Turkish Delight – patience required

Turkish delight is quite the opposite of some of the other recipes I have made, which have a vaguely healthy tone. There is nothing healthy about this. It consists predominantly of cornflour paste and syrup. The only healthy thing about it is that your arms may get stronger with the constant stirring you have to do (see recipe below). If you are impatient, like me, it might also help you learn to garner some patience and just take…. your….. time…

I, however, have seen no healthy benefits at all. My first attempt was a disaster. I wasn’t patient enough with mixing together the cornflour paste and the syrup and, as with my usual attempts at custard, it ended up in a lumpy mess. I therefore didn’t even get to the arm strengthening mixing stage. My second attempt was better. My boyfriend, Ian, who has siginificantly more patience than me, did the combining and the mixing. I watched and took the role of official taster. There was therefore no patience development or arm stengthening for me – just sugar and cornflour eating.

Here is the recipe I used anyway. Dating back to the 15th century, this is a true sweet classic.

THE RECIPE

125g cornflour plus a little extra
650ml cold water
1 tsp cream of tartar
1 tbsp natural essence of rose water
1tbsp grenadine
500g white sugar
1 tbsp lemon juice
Icing sugar

Grease and line a baking tin approx 24x15cm and then dust lavishly with sifted cornflour.

Place the sifted cornflour, 150ml of the cold water and the cream of tartar in a mixing bowl. Stir the dry, pastey mixture until smooth. Add the water gradually to avoid any lumps.

Place the remaining 400ml water, white sugar and lemon juice in a spacious, heavy-bottomed saucepan. Stir with a wooden spoon over a medium heat until the sugar dissolves. Add the lemon juice and continue stirring as the liquid simmers and turns from cloudy to clear. Stir the cornflour again until smooth, then stir in a couple of spoonfuls of the syrup before VERY carefully adding to the sugar syrup (add it gradually, not all at once or it’s likely to go lumpy).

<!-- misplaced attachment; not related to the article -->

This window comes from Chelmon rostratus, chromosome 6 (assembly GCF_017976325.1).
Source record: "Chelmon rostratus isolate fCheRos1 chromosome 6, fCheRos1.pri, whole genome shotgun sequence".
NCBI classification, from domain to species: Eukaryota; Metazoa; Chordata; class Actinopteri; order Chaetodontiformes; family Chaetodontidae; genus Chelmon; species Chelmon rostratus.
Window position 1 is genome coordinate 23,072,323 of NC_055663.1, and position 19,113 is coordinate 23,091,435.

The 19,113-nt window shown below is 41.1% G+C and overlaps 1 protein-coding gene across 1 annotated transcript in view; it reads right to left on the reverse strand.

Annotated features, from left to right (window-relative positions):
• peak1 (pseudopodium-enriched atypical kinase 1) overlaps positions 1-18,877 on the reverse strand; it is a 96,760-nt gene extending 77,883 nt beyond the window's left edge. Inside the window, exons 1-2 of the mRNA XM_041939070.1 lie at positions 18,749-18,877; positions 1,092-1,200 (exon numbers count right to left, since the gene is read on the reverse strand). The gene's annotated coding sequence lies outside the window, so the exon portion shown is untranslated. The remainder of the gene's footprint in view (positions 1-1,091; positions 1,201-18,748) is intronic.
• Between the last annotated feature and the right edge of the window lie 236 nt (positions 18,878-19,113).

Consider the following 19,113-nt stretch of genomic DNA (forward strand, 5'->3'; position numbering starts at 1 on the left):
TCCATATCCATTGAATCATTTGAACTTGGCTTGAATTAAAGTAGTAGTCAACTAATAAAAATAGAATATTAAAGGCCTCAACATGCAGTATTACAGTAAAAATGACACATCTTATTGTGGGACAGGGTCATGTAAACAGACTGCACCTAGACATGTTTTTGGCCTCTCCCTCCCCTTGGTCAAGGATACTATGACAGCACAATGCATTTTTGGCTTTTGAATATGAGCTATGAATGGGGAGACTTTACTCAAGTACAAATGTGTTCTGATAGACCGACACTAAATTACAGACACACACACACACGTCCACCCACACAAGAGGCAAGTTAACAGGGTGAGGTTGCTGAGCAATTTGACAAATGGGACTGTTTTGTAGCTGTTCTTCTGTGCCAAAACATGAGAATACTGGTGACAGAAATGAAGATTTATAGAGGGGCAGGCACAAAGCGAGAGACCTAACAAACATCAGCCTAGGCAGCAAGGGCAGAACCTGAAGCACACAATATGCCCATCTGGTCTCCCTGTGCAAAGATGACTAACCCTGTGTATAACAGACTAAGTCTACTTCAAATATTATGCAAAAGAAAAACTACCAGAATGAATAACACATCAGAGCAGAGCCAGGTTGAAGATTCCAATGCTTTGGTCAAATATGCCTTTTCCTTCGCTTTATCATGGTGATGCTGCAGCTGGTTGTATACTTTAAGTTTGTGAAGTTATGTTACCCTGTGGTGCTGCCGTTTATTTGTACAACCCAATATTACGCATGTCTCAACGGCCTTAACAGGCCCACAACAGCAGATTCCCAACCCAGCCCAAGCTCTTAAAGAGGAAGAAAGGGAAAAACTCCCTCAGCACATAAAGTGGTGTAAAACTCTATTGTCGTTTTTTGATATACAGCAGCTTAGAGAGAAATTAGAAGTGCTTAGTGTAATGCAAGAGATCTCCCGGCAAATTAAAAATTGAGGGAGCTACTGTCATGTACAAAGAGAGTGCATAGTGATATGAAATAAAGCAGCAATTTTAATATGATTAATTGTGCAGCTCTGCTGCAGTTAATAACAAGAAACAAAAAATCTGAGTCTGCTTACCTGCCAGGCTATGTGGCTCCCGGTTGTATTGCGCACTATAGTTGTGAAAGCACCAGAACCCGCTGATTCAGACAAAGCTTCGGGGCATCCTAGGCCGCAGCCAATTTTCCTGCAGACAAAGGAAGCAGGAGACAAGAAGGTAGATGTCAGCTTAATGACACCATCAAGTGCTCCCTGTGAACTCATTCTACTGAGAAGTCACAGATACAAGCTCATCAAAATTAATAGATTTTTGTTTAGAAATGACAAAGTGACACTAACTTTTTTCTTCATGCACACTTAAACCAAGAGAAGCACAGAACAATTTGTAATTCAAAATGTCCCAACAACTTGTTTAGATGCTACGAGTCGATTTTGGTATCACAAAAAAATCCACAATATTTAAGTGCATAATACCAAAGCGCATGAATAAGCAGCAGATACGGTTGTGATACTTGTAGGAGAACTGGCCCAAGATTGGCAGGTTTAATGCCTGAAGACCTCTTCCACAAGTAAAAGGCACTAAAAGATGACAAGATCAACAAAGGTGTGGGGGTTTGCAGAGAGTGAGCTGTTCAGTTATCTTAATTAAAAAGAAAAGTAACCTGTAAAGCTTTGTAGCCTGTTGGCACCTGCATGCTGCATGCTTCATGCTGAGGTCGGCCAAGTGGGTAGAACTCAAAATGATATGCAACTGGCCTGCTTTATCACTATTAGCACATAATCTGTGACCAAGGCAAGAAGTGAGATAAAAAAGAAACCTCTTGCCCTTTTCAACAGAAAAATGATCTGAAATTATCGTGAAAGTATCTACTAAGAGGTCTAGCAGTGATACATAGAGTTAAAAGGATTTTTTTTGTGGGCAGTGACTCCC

Stir the ungainly mixture constantly, working in a figure of eight and going round the sides to keep the liquid on the move until very thick. If it begins to form jelly-like globules, lower the heat and stir more assiduously until they disappear. Add the rose water and grenadine.

Continue until the mixture turns glossy and so thick that it won’t run off the spoon – this arm-aching job will take at least 35 minutes, probably longer. To check for setting, drop a little mixture on a saucer for a minute or so. If it sets hard, the mixture is ready. Pour into the tin and leave to set (0vernight is best). Dust a sharp, thin knife with cornflour. Spread a layer of icing sugar on a work surface, turn out the Turkish delight, gently slice the soft block into about 40 pieces and roll through the sugar.

Store in a cool dry place (not the fridge). Make sure the storage container is NOT airtight. Turkish delight will sweat if it’s put in an airtight container and will just end up as a liquidy gooey mess – not really what you want after all that effort!

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